The earliest of the issues just obtained is the April issue and it in we find an extended report on the 1934 New York Society of Model Engineers show, complete with many photos of manufacturer displays. For example, "The Mantua Toy & Novelty Company had a display of their 00-gauge and 0-gauge motors, specially designed for this work." Also Fixen had a display (which is seen in a photo as well) of "Standard and 0-gauge materials that showed switches and track for replacing the regular tin variety. They also had motors and car bodies for multiple unit trains." And also in this issue Nieter was advertising his OO gauge MU cars and parts.
In the May/June issue (there were only ten issues published that year, July/August were also combined) Fixen had an ad that notes "00 wheels on axle 60c 4 pair. Soon in production." These wheels would have been very handy to build the trucks featured in the November 1934 issue and illustrated below.
that was featured in this previous post. He begins,
The trucks for the 00-Gauge freight car are quite simple to construct, but it is advisable to purchase the finished wheels, which come complete on the axle.
The side frames are made out of sheet metal 1/16" thick. The design should be drawn out and then marked on the surface of the metal with a fine centre punch. Then drill and file out the open holes. Use a fine rat-tail file to finish the interior corners.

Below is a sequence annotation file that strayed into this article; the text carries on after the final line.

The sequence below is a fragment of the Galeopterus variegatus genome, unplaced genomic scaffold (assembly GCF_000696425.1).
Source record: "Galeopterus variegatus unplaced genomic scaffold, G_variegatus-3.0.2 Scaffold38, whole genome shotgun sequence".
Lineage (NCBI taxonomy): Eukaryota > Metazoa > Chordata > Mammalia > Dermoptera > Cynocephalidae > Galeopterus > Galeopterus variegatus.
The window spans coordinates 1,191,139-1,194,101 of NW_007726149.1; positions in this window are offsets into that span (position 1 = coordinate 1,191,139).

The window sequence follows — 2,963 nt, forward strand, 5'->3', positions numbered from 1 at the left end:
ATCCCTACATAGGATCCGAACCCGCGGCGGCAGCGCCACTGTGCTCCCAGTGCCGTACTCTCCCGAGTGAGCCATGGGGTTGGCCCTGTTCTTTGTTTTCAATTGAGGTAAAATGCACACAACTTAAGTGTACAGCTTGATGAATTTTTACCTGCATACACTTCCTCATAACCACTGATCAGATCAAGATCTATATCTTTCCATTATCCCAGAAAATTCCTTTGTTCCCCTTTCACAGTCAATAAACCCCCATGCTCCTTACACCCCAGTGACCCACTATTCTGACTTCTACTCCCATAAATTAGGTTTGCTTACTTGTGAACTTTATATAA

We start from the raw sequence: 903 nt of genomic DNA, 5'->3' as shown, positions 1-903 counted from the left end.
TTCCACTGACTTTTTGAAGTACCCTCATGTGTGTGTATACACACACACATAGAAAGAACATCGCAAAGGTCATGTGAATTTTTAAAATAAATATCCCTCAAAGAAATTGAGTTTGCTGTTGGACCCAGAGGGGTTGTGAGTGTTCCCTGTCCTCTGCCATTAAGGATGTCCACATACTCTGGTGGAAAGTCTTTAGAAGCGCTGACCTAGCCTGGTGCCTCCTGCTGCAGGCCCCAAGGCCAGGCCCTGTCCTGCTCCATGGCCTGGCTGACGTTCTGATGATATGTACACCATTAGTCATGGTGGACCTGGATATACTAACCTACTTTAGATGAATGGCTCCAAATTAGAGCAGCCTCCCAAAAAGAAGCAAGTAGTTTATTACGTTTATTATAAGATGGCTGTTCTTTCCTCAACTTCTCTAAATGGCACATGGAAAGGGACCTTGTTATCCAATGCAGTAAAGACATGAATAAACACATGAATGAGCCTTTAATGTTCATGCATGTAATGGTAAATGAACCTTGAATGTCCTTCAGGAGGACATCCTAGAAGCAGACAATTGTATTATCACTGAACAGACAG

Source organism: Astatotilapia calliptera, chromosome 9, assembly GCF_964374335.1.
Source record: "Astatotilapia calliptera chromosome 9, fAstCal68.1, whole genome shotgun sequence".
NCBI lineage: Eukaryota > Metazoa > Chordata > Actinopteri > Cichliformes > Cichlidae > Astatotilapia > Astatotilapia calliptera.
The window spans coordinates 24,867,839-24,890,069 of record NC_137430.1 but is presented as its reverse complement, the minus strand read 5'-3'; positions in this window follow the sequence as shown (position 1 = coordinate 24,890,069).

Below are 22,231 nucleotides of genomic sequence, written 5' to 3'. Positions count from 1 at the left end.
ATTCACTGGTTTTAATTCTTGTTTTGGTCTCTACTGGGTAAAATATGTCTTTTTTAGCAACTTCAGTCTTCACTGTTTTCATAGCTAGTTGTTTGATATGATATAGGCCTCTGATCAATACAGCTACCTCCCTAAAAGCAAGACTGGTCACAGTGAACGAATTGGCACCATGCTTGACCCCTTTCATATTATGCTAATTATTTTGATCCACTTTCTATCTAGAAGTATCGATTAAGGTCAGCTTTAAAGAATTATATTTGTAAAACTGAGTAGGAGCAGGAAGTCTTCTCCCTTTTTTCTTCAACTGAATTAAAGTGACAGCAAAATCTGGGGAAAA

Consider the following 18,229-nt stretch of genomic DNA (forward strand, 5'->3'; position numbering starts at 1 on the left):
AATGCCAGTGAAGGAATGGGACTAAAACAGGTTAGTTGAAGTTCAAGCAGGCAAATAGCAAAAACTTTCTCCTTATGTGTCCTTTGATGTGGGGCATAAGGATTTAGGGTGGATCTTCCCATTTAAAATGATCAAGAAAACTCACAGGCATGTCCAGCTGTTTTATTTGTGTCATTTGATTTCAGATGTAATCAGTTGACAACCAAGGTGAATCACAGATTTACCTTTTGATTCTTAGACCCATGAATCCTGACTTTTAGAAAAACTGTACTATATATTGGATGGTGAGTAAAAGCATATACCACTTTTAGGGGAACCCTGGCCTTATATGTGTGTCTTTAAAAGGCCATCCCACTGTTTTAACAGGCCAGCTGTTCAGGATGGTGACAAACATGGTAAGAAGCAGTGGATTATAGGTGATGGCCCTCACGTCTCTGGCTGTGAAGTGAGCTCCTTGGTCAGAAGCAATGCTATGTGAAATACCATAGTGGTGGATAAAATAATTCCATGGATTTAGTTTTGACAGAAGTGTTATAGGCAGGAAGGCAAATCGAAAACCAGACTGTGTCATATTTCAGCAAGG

The axle boxes should then be made out of 1/8" square brass and sweat soldered onto the side frames. Then drill the holes for the axles on the inside of the frames, being sure that those holes are not drilled through the axleboxes. Use a drill that is slightly larger than the axle ends. These should run freely....
The cross piece, which connects the two frames together, is made out of 1/8" square brass, and is fastened to the side frames with shouldered bolts. ... The frames should be loose on the crosspiece in order that the wheels can take up the inequalities in the track. The holes in the side frames should be made to fit snugly over the shoulder of the bolts.His article concludes by explaining how to drill the center hole in the crosspiece to attach the trucks to the car and also has notes on painting the trucks. To see some very similar trucks on a car, look at the trucks in this article by Howard Winther, especially the caboose. They should be made by a similar method, with the bolt heads exposed on the outside, and look different than the trucks he described in his 1933 article on the topic of trucks.
In spite of Hillary saying that these were "quite simple to construct," making a pair of trucks from scratch from two types of brass stock (1/16" sheet and 1/8" square) could not have been easy. If you have a car riding on trucks of this general type you can be pretty sure that they are very early trucks.
Also, looking at the big picture of this, trucks were a big concern of early OO gaugers. Of all the early articles on American OO this is perhaps the only topic to have two articles published. The availability of commercial trucks for OO gauge use would get better in 1935, more on that soon.
Return to the beginning of the 1934 series.
Continue to 1935 series.